17. Set up a social network part of your blog with Ning

    18. Write your own e-book (perhaps using content from your blog) and give away free chapters to encourage visitors or subscribers

    19. Start your own meme or viral networking idea (such as 2000 Bloggers)

    20. Attend local networking groups such as BNI, BRE etc – tell them about what you do and reference your blog

    21. Set up and develop a profile on online social networking sites such as MySpace, Bebo etc.

    22. Create a free account on BT Tradespace

    23. Interview people for your own regular podcast – perhaps you could make it like your own online radio show

    24. Contact other relevant ezines and offer to write articles for them

    25. Submit your articles to article directories (Ezine Articles, Article Alley etc.)and link to your blog in the signature

    26. Submit your own ezine to ezine directories such as Ezine Directory or Best Ezines

    27. Include podcasts as part of your blog to distribute interviews, informational pieces etc.

    28. Convert some of your existing articles into podcasts

    29. Create a lense at Squidoo

    30. Distribute and syndicate your articles and podcasts via your RSS feed

    31. Offer free white papers or specialist documents which are branded with your blog and RSS details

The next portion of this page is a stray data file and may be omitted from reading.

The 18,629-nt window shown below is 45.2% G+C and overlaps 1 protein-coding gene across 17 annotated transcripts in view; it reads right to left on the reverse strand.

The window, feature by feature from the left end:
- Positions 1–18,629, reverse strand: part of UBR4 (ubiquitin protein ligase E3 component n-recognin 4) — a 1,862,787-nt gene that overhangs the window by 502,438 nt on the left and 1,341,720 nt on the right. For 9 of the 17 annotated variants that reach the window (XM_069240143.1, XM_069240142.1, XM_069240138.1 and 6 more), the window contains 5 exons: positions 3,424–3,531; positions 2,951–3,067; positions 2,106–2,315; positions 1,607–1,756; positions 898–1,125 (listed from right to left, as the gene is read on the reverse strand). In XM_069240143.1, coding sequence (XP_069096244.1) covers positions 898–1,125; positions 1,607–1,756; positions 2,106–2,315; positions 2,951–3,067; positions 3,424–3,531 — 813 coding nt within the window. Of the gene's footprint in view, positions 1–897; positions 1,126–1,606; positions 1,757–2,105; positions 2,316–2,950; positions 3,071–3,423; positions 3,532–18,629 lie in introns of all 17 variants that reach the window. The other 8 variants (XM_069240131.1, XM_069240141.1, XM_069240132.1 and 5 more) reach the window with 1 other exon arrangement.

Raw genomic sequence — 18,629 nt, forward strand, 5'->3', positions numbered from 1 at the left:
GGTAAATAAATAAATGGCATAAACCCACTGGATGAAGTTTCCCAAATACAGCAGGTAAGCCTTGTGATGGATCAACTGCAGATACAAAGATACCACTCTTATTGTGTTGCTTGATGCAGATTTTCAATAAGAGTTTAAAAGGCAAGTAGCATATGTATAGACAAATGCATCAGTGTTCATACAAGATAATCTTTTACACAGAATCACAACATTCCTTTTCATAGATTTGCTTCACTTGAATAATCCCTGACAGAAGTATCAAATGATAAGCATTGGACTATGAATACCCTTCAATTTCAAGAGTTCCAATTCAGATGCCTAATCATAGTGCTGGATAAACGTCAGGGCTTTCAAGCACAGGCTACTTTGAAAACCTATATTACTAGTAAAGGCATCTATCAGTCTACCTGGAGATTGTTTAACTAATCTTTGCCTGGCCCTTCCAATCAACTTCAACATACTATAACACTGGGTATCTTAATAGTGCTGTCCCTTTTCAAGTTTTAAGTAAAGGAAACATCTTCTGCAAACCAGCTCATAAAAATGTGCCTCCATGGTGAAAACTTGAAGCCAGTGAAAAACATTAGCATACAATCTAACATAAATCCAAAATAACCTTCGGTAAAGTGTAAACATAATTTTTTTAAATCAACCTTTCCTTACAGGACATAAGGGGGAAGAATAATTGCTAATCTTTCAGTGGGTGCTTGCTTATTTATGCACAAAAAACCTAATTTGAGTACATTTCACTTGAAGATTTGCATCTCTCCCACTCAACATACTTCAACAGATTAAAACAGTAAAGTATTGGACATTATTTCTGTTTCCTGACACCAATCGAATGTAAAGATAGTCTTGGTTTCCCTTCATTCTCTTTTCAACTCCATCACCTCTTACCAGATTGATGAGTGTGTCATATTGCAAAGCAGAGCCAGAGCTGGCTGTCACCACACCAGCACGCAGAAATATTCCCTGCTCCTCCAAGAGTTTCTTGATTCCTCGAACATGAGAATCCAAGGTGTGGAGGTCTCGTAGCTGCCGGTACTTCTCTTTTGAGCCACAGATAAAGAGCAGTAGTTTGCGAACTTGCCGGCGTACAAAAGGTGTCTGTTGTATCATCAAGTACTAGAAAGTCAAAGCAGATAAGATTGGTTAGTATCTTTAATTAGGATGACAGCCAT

32. Set up teleconferences or teleseminars focusing on your main content areas

    33. Write a review of books on Amazon.com linking back to your blog

    34. Distribute press releases via online news services such as PR Web or Press Box

    35. Add a poll or survey to your blog and post/distribute the results – try SurveyGizmo if you are a WordPress user

    36. Read other blogs and leave your own comments on them

    37. Use trackbacks when you reference other bloggers� posts

    38. Create podcasts of your best posts and syndicate them, as well as submitting them to iTunes and other podcast directories

    39. Sign up to Feedburner and include the Headline Animator in your email signature and the one you use when you post to forums

    40. Make sure you include your blog address on your business cards and company stationery

    41. Customise and improve your RSS Feed using Feedburner – include special offers, sign up opportunities and make sure the feed delivers the full post

    42. Increase RSS feed sign ups by offering a sign up bonus to subscribers – how? Just ask!